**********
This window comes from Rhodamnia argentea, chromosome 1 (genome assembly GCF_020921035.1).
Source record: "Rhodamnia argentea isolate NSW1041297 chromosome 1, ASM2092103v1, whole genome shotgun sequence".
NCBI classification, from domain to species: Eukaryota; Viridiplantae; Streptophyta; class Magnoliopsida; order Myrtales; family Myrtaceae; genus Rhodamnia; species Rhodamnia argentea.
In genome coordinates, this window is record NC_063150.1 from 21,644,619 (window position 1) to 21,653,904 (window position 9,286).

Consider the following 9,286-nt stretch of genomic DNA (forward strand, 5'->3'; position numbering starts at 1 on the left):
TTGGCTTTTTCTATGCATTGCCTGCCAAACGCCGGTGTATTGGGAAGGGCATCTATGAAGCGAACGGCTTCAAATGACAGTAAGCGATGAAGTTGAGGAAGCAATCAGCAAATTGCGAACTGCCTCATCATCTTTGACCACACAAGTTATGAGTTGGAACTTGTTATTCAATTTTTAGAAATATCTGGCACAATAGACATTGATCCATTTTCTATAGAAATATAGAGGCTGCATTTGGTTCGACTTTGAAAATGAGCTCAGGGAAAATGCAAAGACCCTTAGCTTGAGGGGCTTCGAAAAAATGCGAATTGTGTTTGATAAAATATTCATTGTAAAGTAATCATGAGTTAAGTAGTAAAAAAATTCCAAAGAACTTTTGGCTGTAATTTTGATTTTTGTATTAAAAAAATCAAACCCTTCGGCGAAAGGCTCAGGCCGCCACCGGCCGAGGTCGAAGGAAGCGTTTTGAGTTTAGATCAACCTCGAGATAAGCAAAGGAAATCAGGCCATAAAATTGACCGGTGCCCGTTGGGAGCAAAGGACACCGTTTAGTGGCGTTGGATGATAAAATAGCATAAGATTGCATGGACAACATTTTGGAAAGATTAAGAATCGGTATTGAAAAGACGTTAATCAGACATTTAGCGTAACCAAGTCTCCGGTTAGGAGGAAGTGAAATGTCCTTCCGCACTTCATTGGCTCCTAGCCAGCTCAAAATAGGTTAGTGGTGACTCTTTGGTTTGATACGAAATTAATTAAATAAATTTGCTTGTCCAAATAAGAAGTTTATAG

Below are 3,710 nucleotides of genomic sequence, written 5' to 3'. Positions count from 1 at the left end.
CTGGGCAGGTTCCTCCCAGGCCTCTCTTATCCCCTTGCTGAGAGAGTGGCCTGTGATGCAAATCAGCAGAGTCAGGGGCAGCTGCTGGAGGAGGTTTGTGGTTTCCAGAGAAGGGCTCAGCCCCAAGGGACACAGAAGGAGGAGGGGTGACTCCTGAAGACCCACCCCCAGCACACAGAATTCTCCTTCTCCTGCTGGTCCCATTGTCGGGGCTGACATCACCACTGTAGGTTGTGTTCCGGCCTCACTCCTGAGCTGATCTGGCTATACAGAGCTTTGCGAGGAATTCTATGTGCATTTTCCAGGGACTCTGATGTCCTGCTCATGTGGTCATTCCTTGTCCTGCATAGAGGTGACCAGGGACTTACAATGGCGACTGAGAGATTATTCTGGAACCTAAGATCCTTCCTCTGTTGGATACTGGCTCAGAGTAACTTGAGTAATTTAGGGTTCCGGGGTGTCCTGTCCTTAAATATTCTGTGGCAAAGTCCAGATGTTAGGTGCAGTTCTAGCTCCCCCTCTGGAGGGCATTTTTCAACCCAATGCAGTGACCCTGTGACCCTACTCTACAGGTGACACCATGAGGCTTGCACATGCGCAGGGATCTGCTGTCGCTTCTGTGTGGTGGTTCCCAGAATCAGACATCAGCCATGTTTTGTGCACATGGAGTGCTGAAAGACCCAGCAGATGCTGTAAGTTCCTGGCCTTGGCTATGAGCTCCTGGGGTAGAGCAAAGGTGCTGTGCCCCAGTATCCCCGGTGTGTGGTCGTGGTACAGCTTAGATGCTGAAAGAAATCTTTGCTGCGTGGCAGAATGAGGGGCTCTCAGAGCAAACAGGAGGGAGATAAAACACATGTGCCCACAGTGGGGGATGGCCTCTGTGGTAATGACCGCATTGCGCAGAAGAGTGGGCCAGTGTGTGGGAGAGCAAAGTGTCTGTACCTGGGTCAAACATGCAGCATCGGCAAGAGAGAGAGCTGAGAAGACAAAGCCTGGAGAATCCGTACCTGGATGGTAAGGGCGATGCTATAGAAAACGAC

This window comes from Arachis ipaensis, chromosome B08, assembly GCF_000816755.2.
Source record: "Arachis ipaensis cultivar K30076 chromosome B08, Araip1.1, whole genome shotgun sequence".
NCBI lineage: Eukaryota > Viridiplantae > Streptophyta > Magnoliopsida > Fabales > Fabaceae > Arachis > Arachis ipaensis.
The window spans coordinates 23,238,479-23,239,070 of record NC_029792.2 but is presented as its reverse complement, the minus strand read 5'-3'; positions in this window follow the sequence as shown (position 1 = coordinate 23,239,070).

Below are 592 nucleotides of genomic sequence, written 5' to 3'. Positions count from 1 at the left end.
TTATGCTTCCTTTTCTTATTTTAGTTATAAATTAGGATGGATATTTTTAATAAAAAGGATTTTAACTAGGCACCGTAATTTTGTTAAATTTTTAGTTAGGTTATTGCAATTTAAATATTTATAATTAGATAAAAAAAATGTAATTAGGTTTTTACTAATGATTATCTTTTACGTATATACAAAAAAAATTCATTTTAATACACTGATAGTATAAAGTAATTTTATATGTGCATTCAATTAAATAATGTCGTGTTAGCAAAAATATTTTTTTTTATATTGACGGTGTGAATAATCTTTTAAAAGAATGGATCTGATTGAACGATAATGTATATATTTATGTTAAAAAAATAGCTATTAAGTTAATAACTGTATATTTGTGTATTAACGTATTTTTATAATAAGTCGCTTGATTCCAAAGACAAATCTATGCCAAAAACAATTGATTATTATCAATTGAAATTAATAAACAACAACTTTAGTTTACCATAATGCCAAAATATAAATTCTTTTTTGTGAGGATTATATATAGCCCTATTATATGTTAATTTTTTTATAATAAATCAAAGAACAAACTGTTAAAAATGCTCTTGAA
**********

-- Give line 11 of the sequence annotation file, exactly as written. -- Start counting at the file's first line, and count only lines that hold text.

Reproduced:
NCBI lineage: Eukaryota > Viridiplantae > Streptophyta > Magnoliopsida > Fabales > Fabaceae > Arachis > Arachis ipaensis.